Naming the Alleluias (and remembering which is which)

Keeping track of proliferating Alleluias

When I started the blog on Gospel Acclamations, or Alleluias, I was vaguely thinking that I needed to talk about the names we’ve given them.  Then the blog turned out to be too large and had to be split into two parts, and when I’d finished talking about the verse words in Part Two, I realised that I still hadn’t got around to explaining the names. So I parked it for a little while, but now we are rushing towards the end of the Church’s year when different names stop being relevant for a while anyway, and I realised that I needed to get on with it.   The topic of naming and the importance of names came up in our new Bible study, and I realised there was more to it than I had thought.

God creating earth
In the beginning
Genesis and the beginning of names

Our group has just launched this year’s Bible study, and we’re doing Genesis. This is a new departure for us, as everything else so far has been from the New Testament. I have to admit that I was the person originally pushing for Genesis because St Paul was giving me indigestion and there’s an awful lot of St Paul to study in the New Testament. I would like to study Job, but we couldn’t find a suitable study. Then we found a study for Genesis, and I managed to persuade the others. It’s fascinating so far.

Creation with God at centre
Here is God creating but not naming the animals (you can tell because he has clothes on)

Apart from the obvious attraction of studying slowly something which you (wrongly) might have thought was so familiar (two Creation accounts, two special trees in the garden), all sorts of small things come up every week.  We’re still in the early stages, of course, but something that struck me forcibly was the account of Adam naming all the creatures.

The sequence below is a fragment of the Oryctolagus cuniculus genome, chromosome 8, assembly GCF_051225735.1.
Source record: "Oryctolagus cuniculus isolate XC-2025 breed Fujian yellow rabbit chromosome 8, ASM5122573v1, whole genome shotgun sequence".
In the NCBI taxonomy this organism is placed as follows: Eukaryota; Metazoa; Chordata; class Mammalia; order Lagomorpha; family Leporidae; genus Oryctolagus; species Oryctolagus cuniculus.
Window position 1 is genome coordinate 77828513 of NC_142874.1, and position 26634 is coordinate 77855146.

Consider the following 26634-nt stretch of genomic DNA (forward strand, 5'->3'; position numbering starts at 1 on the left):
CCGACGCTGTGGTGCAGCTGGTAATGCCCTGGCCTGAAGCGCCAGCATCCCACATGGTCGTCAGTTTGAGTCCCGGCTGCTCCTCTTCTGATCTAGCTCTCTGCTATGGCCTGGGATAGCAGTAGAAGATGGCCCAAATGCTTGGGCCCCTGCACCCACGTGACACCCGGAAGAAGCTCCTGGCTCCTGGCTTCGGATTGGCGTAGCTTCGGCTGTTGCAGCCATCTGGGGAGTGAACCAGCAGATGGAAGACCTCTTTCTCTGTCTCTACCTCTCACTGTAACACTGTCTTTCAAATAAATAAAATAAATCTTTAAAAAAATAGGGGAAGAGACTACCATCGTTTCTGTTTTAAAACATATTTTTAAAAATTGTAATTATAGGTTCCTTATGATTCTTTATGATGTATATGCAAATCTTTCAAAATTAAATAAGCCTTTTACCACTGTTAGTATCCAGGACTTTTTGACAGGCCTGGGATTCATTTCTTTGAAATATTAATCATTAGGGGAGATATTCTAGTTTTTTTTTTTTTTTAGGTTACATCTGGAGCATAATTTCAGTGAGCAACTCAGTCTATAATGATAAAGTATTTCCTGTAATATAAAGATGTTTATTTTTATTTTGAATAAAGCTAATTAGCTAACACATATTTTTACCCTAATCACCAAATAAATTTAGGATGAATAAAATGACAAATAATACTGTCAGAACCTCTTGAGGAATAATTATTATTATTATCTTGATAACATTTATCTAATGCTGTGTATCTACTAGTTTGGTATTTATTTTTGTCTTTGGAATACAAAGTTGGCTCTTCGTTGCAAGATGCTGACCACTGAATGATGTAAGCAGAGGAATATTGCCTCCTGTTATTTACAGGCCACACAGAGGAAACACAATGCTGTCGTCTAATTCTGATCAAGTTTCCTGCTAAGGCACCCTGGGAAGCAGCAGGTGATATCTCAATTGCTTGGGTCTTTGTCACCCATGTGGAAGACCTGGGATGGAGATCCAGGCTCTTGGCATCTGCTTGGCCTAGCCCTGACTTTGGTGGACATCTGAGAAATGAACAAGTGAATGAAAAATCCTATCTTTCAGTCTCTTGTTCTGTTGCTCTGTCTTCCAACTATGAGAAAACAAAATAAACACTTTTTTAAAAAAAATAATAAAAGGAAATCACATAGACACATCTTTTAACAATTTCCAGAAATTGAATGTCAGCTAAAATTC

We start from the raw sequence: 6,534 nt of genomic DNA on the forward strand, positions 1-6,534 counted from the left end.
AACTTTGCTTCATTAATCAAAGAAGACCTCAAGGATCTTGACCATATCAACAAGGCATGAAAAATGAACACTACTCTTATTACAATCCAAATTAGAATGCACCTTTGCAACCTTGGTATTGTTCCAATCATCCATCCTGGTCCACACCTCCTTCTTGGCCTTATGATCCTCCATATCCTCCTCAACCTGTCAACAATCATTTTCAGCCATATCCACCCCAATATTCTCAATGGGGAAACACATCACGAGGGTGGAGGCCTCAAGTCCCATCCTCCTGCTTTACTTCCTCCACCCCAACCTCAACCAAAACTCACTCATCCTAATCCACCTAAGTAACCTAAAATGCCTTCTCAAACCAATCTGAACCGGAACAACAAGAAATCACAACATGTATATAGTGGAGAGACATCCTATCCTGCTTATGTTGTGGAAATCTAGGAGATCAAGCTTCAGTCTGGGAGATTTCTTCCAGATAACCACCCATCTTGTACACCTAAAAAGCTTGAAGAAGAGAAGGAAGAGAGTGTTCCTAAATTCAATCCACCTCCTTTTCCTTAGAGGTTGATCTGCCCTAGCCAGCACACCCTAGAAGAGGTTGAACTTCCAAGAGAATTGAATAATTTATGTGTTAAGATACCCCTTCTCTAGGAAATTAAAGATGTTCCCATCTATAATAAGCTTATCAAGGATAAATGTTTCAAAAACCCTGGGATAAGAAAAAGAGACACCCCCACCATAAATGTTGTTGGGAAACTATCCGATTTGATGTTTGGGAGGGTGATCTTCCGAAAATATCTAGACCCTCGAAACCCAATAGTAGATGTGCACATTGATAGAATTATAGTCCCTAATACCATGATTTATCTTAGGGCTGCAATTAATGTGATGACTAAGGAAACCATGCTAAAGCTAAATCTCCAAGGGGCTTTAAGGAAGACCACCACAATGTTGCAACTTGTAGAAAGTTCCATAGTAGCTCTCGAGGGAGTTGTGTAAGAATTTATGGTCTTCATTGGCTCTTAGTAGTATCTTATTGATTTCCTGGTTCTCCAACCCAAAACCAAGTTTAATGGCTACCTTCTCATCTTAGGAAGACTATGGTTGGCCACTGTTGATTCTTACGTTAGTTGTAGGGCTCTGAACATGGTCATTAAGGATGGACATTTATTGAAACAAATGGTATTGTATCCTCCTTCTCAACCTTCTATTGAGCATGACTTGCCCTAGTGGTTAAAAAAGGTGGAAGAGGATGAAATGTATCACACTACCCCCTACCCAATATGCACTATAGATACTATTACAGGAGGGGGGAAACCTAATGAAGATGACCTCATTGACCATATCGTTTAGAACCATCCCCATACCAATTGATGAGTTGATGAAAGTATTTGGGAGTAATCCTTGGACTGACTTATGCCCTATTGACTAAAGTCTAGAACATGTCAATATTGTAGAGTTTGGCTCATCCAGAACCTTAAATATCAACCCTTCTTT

Adam shares the naming
Adam with assorted beasts
Here are the animals waiting to be named

God does the cosmic naming (light, heaven, earth, seas etc), but all the birds and beasts and creepy-crawlies are brought to Adam (in the second account) ‘to see what he would call them’, (Genesis 2) and whatever he calls them is their true name and expresses their essence.

This is one of the ways in which Adam exerts dominion.  Or you might say responsibility : you can name only something that you have responsibility for. God allowing Adam to name the creatures gives him a role which makes him different from them.

Adam names the beasts
I particularly like the dragon, but the legless snake shouldn’t be there yet

When you make something, you can name it because you know it better than anyone else does, and naming has power, it expresses essence.  You can name your own children (though some people have huge difficulty with this and planning it seems to take longer than the baby takes to grow), you can name anything you make, or write, or compose, or create, like a new rose.  (Genesis omits the question of who called the rose a rose.)